Lemon Posset with Raspberries & Shortbread

Lemon Posset with Raspberries & Shortbread

inspired by Clos Maggiore

This all started with a plate of kipper carbonara. Yup, you heard that right. Kipper Carbonara.

Aidan’s been wanted to make this dish for ages. It’s a Hugh Fearnley-Whitingstall recipe from his River Cottage Fish Book. But a mix of me very much hogging time in the kitchen, and the fact that I doubt I’ll find a restaurant to link a plate of kippers with pasta to, meant that Aidan has had to wait.

Now however, with the food blogging scaled back to a few times a week, he’s finally back in the kitchen and making me dinner.

Kipper carbonara, as it turns out, is delicious. If you like kippers, or any smoked fish, then definitely try it. It’s basically cream, egg yolk, kippers, butter and pasta. Gorgeous.

But it did leave me with two thirds of a carton of double cream in the fridge.

I know, I thought. I’ll make some lemon possets. Plus I could make some shortbread. A lovely dessert. Plus loads of places have a lemon posset on their menu. I can write about it too.

Making a lemon posset couldn’t be simpler. Heat cream and caster sugar together until gently bubbling. Let it cool slightly and then whisk in a mix of lemon juice and zest, pour into ramekins and pop them in the fridge to set. I’m struggling to think of an easier pudding.

I used this Happy Foodie recipe but scaled it down. Turns out the 225g of cream that I had, mixed with 65g caster sugar, the zest of 1 lemon and the juice of two was the perfect amount for two ramekins.

Shortbread was also a simple make. Using the principles of 3-2-1 ratios of flour, butter and sugar. After many batches over the years my biscuits are still no where near as good as my Aunt’s. But they’re getting better.

So last night we tucked into our lovely puddings. Served with loads of tart raspberries to balance the richness of the posset. Now all I had to do was write about it.

Making a posset might be simple. Finding a restaurant that has served one, surprisingly, is not.

“But I’ve eaten loads of possets in restaurants”, I wail, after nearly an hour of scouring restaurant menus and Instagram feeds. “I just can’t remember where….”

It seems that the posset, which I swear used to be on pretty much every British restaurant and gastropub menu, is now not quite so fashionable.

It’s easy to remember when a food trend starts. Like Heston creating triple cooked chips and every pub across the country following suit. Even better when they stacked them up to form a towering potato jenga. The chips might be a classic now, but the stacking of them is no more. But I couldn’t tell you when jenga chips stopped being fashionable. Chefs simply moved on.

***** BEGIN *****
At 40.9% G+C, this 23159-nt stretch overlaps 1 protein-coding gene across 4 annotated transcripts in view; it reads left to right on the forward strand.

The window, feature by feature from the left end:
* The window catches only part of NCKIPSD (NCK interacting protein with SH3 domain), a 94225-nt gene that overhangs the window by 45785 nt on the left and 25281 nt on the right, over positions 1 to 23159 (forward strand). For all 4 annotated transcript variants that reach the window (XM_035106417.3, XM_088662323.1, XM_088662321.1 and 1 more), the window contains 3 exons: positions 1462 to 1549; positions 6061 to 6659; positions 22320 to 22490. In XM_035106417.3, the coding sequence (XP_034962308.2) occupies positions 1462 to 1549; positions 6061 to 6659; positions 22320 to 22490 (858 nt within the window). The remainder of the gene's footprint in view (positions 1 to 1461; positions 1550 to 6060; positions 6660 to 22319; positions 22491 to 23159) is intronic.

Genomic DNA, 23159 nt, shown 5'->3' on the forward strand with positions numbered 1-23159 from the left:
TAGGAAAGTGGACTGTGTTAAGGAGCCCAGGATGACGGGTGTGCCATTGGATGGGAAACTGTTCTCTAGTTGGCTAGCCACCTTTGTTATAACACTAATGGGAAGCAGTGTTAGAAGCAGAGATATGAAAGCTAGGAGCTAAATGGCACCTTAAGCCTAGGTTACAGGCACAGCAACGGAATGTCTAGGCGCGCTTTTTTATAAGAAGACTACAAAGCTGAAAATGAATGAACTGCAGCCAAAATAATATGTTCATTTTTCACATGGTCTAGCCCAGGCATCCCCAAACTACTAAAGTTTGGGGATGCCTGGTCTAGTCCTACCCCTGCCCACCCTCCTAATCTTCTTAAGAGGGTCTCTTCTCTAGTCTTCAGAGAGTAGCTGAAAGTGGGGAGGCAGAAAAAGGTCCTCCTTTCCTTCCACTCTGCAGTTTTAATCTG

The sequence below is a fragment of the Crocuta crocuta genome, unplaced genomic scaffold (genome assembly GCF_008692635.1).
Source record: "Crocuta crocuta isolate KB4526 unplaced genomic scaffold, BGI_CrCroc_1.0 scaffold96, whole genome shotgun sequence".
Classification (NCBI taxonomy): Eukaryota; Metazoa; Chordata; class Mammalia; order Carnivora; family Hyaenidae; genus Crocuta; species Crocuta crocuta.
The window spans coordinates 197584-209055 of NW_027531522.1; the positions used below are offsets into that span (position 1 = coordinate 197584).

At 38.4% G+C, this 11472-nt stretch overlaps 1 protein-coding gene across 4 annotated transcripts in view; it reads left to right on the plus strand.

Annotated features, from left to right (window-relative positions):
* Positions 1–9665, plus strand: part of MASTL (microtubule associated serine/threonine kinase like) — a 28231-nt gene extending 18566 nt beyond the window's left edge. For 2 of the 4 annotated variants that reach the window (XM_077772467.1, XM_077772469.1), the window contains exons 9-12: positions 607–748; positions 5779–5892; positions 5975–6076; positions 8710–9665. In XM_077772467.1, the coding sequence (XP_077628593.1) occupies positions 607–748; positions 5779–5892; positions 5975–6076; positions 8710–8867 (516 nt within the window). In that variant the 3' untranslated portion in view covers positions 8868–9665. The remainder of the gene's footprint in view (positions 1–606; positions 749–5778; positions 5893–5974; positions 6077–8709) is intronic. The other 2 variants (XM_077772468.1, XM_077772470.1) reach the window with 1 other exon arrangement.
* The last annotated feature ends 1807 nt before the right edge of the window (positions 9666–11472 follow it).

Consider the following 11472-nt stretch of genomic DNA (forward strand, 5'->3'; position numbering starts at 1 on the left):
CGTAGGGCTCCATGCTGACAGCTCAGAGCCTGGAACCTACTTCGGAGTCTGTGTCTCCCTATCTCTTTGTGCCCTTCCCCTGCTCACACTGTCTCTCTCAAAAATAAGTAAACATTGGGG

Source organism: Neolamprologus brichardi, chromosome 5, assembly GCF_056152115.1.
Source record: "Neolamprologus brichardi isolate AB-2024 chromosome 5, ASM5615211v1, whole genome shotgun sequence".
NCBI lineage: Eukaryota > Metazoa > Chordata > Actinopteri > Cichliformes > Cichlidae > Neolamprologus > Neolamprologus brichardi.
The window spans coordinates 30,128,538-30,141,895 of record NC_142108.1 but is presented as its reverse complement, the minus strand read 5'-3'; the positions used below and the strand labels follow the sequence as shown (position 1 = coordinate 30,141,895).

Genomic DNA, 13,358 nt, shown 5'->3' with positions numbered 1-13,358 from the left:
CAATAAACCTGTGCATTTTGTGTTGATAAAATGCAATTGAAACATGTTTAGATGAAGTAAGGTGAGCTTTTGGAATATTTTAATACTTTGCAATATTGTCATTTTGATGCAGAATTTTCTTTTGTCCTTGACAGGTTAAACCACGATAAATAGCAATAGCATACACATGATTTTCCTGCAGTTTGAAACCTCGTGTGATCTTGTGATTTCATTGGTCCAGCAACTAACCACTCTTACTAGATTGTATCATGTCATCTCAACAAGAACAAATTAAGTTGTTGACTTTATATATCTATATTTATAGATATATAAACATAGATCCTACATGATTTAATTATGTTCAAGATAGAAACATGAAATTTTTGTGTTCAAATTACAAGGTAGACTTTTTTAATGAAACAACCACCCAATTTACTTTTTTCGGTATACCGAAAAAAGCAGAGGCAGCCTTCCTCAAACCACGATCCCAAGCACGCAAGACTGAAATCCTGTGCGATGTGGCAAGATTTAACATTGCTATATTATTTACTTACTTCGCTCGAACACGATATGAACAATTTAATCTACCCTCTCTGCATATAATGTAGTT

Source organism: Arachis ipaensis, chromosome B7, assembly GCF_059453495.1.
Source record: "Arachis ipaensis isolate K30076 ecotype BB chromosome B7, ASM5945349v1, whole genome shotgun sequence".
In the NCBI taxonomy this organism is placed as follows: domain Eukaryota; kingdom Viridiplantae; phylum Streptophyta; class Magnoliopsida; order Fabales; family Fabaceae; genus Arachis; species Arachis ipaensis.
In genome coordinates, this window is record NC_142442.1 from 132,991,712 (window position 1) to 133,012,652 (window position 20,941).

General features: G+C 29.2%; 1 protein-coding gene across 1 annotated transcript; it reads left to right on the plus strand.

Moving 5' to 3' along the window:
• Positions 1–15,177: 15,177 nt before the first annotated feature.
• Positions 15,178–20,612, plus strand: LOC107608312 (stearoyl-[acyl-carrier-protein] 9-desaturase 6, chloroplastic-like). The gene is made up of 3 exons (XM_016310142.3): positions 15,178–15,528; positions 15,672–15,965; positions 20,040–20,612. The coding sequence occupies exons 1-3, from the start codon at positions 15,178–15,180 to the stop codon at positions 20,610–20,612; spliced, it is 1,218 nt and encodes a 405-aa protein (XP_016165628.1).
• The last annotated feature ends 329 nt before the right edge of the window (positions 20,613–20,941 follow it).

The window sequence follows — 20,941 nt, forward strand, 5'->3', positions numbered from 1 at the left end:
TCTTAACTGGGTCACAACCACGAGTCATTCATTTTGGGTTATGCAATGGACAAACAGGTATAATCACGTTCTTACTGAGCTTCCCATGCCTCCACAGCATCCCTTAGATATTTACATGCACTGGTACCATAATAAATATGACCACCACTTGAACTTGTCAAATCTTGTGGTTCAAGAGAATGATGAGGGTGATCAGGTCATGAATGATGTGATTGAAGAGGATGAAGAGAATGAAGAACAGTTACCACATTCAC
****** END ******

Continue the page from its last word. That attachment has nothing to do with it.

But why has the posset gone out of favour? Every menu I look at is full of parfaits, pannacottas and fools. So cream based desserts are still on the menu. Just not a posset.

I wonder if it’s because people make them at home. Perhaps they are too simple for a restaurant? But that doesn’t stop nearly every menu I look at being full of crumbles, chocolate mousses and Eton mess. All very simple.

I’m totally baffled.

“The Pig and Butcher has a posset on their menu”, says Aidan

“How do you know that?”

“I’m on their website”

It turns out that for quite a while now, Aidan has been also looking for possets. We are sat in his pub, after a day of decorating and tidying for reopening next week, and he is writing drinks menus.

Or at least he was. Now he has volunteered to help with the quest for a posset. This is why I married him. He thinks I’m mad, he knows that this obsession with finding a lemon posset is ridiculous, but he is helping anyway.

Unfortunately I’ve already written about the Pig and Butcher. I cooked a pork chop and chimichurri dish of theirs back in April.

So the hunt continues.

Aidan eventually strikes gold.

A trip advisor picture from September 2018. A lemon posset served with raspberries and some shortbread.

Most importantly it was served in a restaurant.

And not just any restaurant.

Clos Maggiore has been voted the most romantic restaurant in the world. I haven’t eaten there, and the name doesn’t ring a bell, but as soon as a see a picture of their candle lit dining room under a canopy of flowers I recognise it. This restaurant is forever on lists for perfect date nights and Valentines dinners.

It also is a French restaurant (what else could the most romantic restaurant in the world be?) so I’m not entirely sure why of all places, this is where we’ve found a posset. But never mind.

Aidan and I are not what you would call romantic. We don’t bother with Valentines Day. Massive public displays of affection or soppy social media posts are not our thing. A date night could just as easily be a trip to a pub rather than a fancy restaurant.

I’m sure the atmosphere at Clos Maggiore is amazing. That’s why people go to restaurants really. Sure you go for the food. But as we’ve discovered the food can also come to us. It’s everything else that a restaurant provides that makes it unique. The mood lighting, the candles, the service, the background music. The ambience is what makes an evening special. They provide the perfect setting for romance.

We may not be sat in a fancy restaurant right now. We’re sat in a closed pub. I’m in my decorating clothes after a day of painting toilet doors. So definitely not an obvious romantic scenario.

But you know what? You can keep your flowers, tablecloths and candlelight. My kind of romance is something different. Small acts of kindness, and offering help, says more about how you feel than a fancy meal ever could.

Helping in a ridiculous quest for a restaurant that serves a lemon posset. Without being asked, without complaining, and without stating the obvious (why don’t you just write about it anyway?). That is a romantic gesture I can get on board with. No roses or candlelight required.

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